Thursday, March 20, 2014

The future of social health insurance in Europe: redefining solidarity and responsibility ?

Friday, March 21, Brussels

my abstract:
What is fair? Responsibility and solidarity in health care
Abstract:
An insurance is purchased in order to cover oneself when taking a risk. In the case of health insurance, the risk taking behavior is the living itself. Health insurance is therefore “thought to protect against medically undesirable consequences of unavoidable hazards, either those presented by nature or those imposed by the toxic environment”. (Wikler, 1987, p. 19) From this ‘luck-egalitarian approach’ most people are prepared to be solidary with the unavoidable, less solidary with the avoidable. Recent polls on our attitude towards non-communicable diseases healthcare suggest that we have become less solidary with people struggling with ‘avoidable diseases’.
Often, their criterion is the avoidability of the disease and the responsibility of the individual, but what exactly is our criterion for judging whether an individual has done enough to protect his health? It is about far more than bad habits (not avoiding), it is about personal contribution. Although at first hand ‘avoidable illness’ sounds unison, but when examining it, things become more blurry: which diseases actually are avoidable and whose choices are really free? To be free is also a question of ‘are the terms of the choice’ fair? If the available alternatives to a healthy choice are less attractive than they can/should be, maybe the terms of the unhealthy choice is unfair. e.g. working in a coal mine: you know it is risky, but sometimes, there is no alternative.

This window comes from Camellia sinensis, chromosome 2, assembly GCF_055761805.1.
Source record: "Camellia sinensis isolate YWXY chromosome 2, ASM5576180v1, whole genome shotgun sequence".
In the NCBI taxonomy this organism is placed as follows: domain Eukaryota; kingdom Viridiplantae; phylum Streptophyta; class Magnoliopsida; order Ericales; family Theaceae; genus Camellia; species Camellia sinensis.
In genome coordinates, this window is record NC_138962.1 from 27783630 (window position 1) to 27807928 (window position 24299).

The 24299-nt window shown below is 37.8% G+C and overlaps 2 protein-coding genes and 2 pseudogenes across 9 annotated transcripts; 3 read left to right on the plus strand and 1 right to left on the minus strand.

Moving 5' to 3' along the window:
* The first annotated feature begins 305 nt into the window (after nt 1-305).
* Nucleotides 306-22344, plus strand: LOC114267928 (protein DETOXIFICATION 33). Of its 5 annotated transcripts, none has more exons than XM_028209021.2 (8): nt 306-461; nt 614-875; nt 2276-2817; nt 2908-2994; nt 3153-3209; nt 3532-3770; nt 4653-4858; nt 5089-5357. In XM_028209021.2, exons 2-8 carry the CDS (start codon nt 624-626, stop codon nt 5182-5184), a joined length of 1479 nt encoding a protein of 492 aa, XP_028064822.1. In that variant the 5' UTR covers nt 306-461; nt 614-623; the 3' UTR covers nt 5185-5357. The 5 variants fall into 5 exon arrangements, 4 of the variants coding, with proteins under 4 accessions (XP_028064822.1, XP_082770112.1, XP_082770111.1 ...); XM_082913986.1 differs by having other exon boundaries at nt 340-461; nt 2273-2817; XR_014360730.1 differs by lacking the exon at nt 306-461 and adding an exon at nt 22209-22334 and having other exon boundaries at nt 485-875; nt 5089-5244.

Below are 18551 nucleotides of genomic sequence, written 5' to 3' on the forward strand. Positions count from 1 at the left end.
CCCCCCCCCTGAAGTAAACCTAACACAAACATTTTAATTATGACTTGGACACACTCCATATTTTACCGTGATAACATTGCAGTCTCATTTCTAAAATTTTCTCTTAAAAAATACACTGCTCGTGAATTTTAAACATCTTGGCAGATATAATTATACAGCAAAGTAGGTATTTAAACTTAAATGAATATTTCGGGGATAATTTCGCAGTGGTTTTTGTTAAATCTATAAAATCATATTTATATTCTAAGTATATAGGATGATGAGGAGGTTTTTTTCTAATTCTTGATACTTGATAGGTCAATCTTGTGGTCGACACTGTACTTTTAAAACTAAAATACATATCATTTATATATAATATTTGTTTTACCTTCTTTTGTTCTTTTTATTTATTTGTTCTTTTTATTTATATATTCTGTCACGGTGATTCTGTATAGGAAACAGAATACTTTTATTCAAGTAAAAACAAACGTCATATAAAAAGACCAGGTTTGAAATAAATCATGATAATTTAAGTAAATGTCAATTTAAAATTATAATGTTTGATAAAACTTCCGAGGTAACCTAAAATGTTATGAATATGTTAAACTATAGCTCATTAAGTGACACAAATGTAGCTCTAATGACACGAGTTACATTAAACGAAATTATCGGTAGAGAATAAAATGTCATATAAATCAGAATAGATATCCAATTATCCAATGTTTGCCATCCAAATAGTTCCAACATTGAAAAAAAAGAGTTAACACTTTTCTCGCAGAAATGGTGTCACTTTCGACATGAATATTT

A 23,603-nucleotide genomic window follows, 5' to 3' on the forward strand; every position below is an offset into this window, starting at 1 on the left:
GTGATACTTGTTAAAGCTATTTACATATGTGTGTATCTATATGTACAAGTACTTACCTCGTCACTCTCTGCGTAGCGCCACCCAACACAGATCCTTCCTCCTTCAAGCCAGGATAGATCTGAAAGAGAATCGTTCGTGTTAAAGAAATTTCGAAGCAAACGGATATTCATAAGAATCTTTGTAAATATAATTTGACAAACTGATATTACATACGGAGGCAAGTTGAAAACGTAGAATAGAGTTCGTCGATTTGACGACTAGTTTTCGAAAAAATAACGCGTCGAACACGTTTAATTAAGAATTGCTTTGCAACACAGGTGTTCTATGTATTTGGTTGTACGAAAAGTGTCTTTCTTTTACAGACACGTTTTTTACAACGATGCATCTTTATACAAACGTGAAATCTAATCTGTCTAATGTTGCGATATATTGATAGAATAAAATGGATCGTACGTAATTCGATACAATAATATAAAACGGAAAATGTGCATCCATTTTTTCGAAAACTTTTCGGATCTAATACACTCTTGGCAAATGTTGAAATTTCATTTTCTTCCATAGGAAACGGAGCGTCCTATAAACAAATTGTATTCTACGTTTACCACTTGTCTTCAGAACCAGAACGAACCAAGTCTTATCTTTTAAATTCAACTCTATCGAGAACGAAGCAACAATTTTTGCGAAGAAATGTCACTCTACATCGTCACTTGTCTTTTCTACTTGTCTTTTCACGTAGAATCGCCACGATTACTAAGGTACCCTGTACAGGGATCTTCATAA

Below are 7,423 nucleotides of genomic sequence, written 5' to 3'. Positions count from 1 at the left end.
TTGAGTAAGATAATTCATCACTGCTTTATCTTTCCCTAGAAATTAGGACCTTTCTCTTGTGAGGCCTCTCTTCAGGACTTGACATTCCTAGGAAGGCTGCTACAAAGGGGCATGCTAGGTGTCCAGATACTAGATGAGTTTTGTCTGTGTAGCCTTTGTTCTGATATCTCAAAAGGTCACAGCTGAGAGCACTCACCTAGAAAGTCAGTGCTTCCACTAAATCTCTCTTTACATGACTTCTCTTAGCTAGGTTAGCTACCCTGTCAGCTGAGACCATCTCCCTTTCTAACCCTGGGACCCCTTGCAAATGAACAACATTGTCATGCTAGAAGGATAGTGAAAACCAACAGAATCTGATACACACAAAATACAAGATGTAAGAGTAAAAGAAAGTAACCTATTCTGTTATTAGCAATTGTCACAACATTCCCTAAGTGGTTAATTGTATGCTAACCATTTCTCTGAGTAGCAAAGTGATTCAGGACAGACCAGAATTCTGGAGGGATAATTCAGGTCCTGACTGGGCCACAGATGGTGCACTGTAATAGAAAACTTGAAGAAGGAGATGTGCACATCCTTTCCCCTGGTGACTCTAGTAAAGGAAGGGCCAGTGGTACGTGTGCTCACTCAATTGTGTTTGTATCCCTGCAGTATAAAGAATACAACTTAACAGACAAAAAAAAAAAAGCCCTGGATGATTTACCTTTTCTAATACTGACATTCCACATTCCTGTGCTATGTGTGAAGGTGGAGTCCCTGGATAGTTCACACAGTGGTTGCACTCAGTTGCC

Risk behavior on the other hand such as climbing a mountain may be the result of a deliberate and autonomous choice, while almost no one complains about the costs of mountain climbing to society, contrary to the consequences of eating or smoking. The kinds of behavior which are most commonly singled out in the debate of personal responsibility for health such as eating or drinking habits, are often in a very gray zone. Who for instance is able to distinguish have done something (eating) or not having done enough something else (reduce stress, jogging)?

Dealing with this grey zone, then the question is: what is fair? How and when does responsibility meet fairness? In the end, the future of social health insurance will be about these questions: do we accept the grey zones or opt for a ‘feed-the-meter society’ in which one pays for every failure to maximize contributions to the public good? As Wikler (Wikler, 1987) has demonstrated, the claim that those whose unhealthy lifestyles are placing an unfair burden on others requires, then, a substantive theory of the public and the private; and this theory is unlikely to distinguish unhealthy lifestyles from a host of other habits and actions which we ordinarily permit people to engage in without penalty. 

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